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Correspondence  |   July 1996
A Simple Suction Device to Aid in Transportation of the Critically III Pediatric Patient
Author Notes
  • John W. Daniel, M.D.; Resident in Anesthesiology.
  • Mark L. Pinosky, M.D.; Assistant Professor; Department of Anesthesia and Perioperative Medicine; Medical University of South Carolina; Charleston, South Carolina 29425-2207.
Article Information
Correspondence
Correspondence   |   July 1996
A Simple Suction Device to Aid in Transportation of the Critically III Pediatric Patient
Anesthesiology 7 1996, Vol.85, 220-221. doi:
Anesthesiology 7 1996, Vol.85, 220-221. doi:
To the Editor:--We report a case of respiratory distress during patient transport that was treated by a simple, easily assembled suction device for endotracheal tubes. The patient was a 2-yr-old girl with a history of respiratory failure secondary to interstitial pulmonary infiltrates. The patient required tracheal intubation and mechanical ventilatory support in the intensive care unit. The patient was being transported to the operating room for open lung biopsy. In the elevator, the lungs became difficult to ventilate by self-inflating resuscitator, breath sounds were distant, and oxygen saturation, as monitored by pulse oximetry, began to decrease. A large mucous plug was removed with the aid of a portable suction device we created at our institution (Figure 1). The device consists of a suction catheter (Baxter, Valencia, CA) connected to a luer lok syringe (Becton Dickinson, Franklin Lakes, NJ). The suction catheter is screwed directly onto the syringe, and suction is created by pulling a syringe plunger. Any size catheter can be used in combination with any size luer lok syringe, in a one-size-fits-all fashion.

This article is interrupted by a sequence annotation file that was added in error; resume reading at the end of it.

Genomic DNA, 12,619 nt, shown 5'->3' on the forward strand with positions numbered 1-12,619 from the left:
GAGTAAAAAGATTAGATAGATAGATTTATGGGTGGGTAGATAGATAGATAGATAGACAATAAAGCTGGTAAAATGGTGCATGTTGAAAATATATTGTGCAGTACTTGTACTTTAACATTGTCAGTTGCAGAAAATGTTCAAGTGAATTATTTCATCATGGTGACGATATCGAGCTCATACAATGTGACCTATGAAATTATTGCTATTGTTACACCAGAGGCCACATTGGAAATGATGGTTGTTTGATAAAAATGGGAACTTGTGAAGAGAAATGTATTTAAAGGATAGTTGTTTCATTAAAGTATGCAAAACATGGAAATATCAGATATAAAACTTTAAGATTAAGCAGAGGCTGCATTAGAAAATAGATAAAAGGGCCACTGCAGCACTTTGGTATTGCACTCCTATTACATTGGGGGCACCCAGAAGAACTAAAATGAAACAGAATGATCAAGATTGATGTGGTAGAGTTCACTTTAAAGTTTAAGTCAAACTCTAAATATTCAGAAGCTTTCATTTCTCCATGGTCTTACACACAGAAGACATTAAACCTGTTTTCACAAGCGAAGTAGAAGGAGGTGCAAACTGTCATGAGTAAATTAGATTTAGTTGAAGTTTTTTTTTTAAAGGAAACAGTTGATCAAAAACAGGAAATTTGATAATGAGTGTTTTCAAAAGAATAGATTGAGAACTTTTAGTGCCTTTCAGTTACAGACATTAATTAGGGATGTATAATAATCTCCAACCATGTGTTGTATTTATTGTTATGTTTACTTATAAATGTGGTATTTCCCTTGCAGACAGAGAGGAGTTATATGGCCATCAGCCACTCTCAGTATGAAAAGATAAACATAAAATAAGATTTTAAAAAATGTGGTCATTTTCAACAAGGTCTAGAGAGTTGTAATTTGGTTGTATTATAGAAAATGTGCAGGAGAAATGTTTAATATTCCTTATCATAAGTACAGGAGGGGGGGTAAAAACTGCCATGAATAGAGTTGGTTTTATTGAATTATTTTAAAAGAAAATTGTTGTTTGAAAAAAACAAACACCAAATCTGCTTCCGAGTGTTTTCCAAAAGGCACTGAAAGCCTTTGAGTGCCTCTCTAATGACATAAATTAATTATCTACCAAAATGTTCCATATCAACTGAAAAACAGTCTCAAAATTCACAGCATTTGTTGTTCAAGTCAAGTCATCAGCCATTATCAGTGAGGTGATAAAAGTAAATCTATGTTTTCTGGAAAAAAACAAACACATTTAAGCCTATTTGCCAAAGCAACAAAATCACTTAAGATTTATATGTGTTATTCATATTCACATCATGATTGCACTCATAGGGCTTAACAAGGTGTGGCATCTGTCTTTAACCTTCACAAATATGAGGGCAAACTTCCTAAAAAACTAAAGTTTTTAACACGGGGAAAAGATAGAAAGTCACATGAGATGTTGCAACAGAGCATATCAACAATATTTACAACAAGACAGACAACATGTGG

Figure 1. Assembled portable suction device.
Figure 1. Assembled portable suction device.
Figure 1. Assembled portable suction device.
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We tested the negative pressure that could be generated with our device. Using a digital pressure meter (Dynatech Nevada), we generated 600 mmHg pressure without collapsing the catheters (8, 10, and 14 French). Wall suction available in the operating rooms also was tested and noted to be 560 mmHg. The negative pressure generated with the device, unlike that of wall suction, cannot be increased, which limits its use. This easy-to-assemble and simple-to-use portable suction device provides an alternative to cumbersome, battery-powered or pneumatically powered suction devices. Our suction device provides a cost-effective and efficient way to alleviate a common cause of inability to ventilate the lungs in intubated pediatric patients during intrahospital transport.
John W. Daniel, M.D.; Resident in Anesthesiology
Mark L. Pinosky, M.D.; Assistant Professor; Department of Anesthesia and Perioperative Medicine; Medical University of South Carolina; Charleston, South Carolina 29425-2207
(Accepted for publication April 1, 1996.)
Figure 1. Assembled portable suction device.
Figure 1. Assembled portable suction device.
Figure 1. Assembled portable suction device.
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